“I thought I would have to travel all over the country to find people who had the experiences I wanted to profile,” she said. “It turned out all but one lived in Southern California, and I found every one either because I knew

them or friends knew them, or friends of friends knew them. And that tells me that there are so many stories around us that we never get to hear or learn from. They are literally all around us.”

Fox’s book tells the story of a young mother who lost her husband suddenly and was left with three young children. It tells of octogenarians who watched their spouses slowly deteriorate before their death. It tells of a military wife whose husband died in Iraq and a young woman whose husband committed suicide. There is the story of a middle-aged gay man who lost his husband and the story of a woman who was contemplating how to help her terminally ill husband die, the way they had both planned years earlier. One woman tells the story about how her husband died in an accident — shortly after she had served him divorce papers. Some experienced the horrors of a violent or painful death, while others were able to plan for a peaceful passing.

Each story is accompanied by candid photographs of the storytellers as they recount their experiences with death. Fox said one of her rules for inclusion in the process was that the subjects be open and honest with their feelings and stories, and she wanted the photographs to reflect that.

“I wanted to have very informal, conversational interviews,” she said. “And I wanted to capture that on film. The photos are very emotional, raw and real. I think they capture the complexity of loss and humanity and dignity. I planned that. It was absolutely what I wanted.”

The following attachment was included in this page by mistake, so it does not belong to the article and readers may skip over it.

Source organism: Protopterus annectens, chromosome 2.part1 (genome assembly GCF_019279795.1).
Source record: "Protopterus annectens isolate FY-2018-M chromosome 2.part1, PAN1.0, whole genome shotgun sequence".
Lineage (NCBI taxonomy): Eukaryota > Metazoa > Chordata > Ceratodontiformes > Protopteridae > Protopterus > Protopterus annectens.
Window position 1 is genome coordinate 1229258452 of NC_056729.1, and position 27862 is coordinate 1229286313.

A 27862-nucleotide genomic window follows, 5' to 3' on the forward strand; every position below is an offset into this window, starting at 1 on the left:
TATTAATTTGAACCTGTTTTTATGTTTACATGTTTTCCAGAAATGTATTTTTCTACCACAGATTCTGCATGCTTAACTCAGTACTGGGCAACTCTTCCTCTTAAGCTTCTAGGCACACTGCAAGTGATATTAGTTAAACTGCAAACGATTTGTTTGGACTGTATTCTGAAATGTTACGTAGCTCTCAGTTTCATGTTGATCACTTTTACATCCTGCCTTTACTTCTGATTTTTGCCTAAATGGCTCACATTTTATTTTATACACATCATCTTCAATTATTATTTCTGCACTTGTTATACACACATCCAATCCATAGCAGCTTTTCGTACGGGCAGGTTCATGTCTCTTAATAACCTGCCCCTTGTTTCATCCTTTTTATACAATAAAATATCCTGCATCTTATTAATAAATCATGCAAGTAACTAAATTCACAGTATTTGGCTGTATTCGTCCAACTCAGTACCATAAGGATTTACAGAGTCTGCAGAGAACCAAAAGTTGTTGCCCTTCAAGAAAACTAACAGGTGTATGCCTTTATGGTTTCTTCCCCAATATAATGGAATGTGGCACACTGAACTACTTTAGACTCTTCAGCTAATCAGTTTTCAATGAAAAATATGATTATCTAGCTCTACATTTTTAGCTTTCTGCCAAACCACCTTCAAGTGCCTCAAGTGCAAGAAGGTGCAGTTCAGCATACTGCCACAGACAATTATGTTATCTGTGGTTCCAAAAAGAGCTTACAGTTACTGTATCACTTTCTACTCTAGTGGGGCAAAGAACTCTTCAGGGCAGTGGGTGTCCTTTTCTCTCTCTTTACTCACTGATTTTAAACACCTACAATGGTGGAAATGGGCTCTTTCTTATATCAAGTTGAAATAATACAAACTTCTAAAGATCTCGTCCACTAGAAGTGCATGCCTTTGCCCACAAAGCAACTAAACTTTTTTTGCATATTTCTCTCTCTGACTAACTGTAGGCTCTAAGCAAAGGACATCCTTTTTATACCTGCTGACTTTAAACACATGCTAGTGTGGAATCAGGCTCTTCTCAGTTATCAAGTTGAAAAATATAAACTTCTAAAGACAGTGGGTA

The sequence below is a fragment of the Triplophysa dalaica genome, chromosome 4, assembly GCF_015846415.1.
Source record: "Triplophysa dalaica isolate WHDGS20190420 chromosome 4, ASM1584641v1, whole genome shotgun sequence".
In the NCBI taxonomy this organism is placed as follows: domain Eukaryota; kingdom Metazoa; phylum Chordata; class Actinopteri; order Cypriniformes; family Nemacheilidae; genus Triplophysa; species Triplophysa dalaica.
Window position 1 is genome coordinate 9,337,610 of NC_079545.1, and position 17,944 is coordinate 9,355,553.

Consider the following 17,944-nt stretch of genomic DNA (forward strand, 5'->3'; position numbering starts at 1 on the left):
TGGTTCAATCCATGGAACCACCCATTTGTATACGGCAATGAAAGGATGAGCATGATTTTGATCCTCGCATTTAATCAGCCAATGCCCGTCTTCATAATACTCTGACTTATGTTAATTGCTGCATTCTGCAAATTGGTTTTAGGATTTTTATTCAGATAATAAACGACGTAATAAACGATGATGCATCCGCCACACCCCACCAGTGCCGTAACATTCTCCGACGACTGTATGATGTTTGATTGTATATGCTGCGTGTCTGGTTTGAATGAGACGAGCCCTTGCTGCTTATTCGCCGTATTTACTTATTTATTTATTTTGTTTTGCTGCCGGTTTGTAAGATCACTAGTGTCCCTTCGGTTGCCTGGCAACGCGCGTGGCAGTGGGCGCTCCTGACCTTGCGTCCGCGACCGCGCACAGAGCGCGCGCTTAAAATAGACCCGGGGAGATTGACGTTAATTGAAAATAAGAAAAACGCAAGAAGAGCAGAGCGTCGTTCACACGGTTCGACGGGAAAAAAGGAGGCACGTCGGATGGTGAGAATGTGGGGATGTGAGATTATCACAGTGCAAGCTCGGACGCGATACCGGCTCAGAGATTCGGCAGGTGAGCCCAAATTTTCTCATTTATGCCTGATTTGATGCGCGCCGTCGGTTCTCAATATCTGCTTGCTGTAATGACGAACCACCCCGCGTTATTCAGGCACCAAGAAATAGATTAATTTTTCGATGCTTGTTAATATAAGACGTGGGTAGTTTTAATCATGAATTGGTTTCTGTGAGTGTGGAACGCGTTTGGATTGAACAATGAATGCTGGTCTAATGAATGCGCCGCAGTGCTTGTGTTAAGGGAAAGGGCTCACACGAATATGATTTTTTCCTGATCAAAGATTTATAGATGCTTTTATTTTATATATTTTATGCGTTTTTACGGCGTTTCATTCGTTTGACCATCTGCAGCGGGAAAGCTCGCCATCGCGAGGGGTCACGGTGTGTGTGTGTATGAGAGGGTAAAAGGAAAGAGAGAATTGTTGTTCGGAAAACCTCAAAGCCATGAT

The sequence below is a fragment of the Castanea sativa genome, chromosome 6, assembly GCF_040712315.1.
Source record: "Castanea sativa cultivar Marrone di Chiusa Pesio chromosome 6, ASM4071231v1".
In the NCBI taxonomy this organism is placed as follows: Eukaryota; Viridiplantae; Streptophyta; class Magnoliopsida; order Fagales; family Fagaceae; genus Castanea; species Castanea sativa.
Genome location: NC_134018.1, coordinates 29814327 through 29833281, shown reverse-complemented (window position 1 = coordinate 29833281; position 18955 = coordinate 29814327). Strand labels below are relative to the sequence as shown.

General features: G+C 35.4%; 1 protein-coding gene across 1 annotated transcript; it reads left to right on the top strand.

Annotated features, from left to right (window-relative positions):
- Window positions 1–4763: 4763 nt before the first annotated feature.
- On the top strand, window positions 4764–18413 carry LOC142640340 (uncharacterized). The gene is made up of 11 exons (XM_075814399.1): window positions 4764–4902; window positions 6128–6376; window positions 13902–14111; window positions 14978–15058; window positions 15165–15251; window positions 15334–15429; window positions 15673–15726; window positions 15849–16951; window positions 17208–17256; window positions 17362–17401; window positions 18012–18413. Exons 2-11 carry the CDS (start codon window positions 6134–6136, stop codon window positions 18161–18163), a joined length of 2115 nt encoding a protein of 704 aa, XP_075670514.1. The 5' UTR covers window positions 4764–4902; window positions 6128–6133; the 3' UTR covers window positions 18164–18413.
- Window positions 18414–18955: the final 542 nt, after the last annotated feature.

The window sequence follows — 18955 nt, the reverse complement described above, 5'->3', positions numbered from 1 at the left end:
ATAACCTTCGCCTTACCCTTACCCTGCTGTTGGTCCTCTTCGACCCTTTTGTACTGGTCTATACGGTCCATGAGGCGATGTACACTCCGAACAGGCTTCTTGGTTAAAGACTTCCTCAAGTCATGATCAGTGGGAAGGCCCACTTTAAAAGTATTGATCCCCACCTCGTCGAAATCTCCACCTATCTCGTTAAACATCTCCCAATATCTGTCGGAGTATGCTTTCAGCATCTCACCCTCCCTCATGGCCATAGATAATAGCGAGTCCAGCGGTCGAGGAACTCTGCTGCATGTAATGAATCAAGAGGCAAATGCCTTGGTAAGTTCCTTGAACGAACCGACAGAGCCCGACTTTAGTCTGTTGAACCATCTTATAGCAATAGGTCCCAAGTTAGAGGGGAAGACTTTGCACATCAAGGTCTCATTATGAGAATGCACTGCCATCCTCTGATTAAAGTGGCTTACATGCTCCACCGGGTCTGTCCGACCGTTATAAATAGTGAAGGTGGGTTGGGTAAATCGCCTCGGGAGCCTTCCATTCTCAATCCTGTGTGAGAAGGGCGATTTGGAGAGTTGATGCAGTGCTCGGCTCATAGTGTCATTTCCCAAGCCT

Like her last book, “I Still Do: Loving and Living with Alzheimer’s,” Fox hopes “One Foot Forward” will help broaden the conversation on a difficult topic. Her own experience as a widow struggling to understand death and loss exposed a society that is patently uncomfortable with end-of-life issues.

“We all know it’s coming, but it’s like we don’t believe it,” she said. “Some of that is understandably protective, but it does us all a disservice. It makes something difficult to begin with much more difficult. These stories are all around us, but we may not know it because it’s not part of our culture to talk about it.”

Apart from contributing to the social dialogue, Fox is using her book to help in other — perhaps more tangible — ways. One hundred percent of the author royalties from “One Foot Forward” will be donated to the National Hospice Foundation, a cause near to her heart. At a book-signing event at Warwick’s on Monday, Sept. 16, a percentage of the proceeds will be donated to local Elizabeth Hospice.

“I find that books can serve as a platform to advocate for things I really care about,” she said. “… With ‘One Foot Forward,’ it gives me the opportunity to encourage a conversation about death, but also about palliative and hospice care … It’s another area people are uncomfortable with, something they think means they will die in the next week. But it’s about much more than that. It’s about comfort and care at the end of life.”

For Fox, the stories in the book — though all very different — should reflect just how much we’re all alike when it comes to death and grief.

“We’re all different in our own way, yet grief and loss touch us all, regardless of where we live or our circumstances,” she said. “I know that for myself, talking to others really helped me understand what I’m going through now. Each loss is specific, but they’re universal also.”

Fox will be at Warwick’s, 7812 Girard Ave., on Sept. 16 at 7:30 p.m. to discuss and sign her book, which is available for $29.95. For more information on her writings and photography, visit judithfox.com.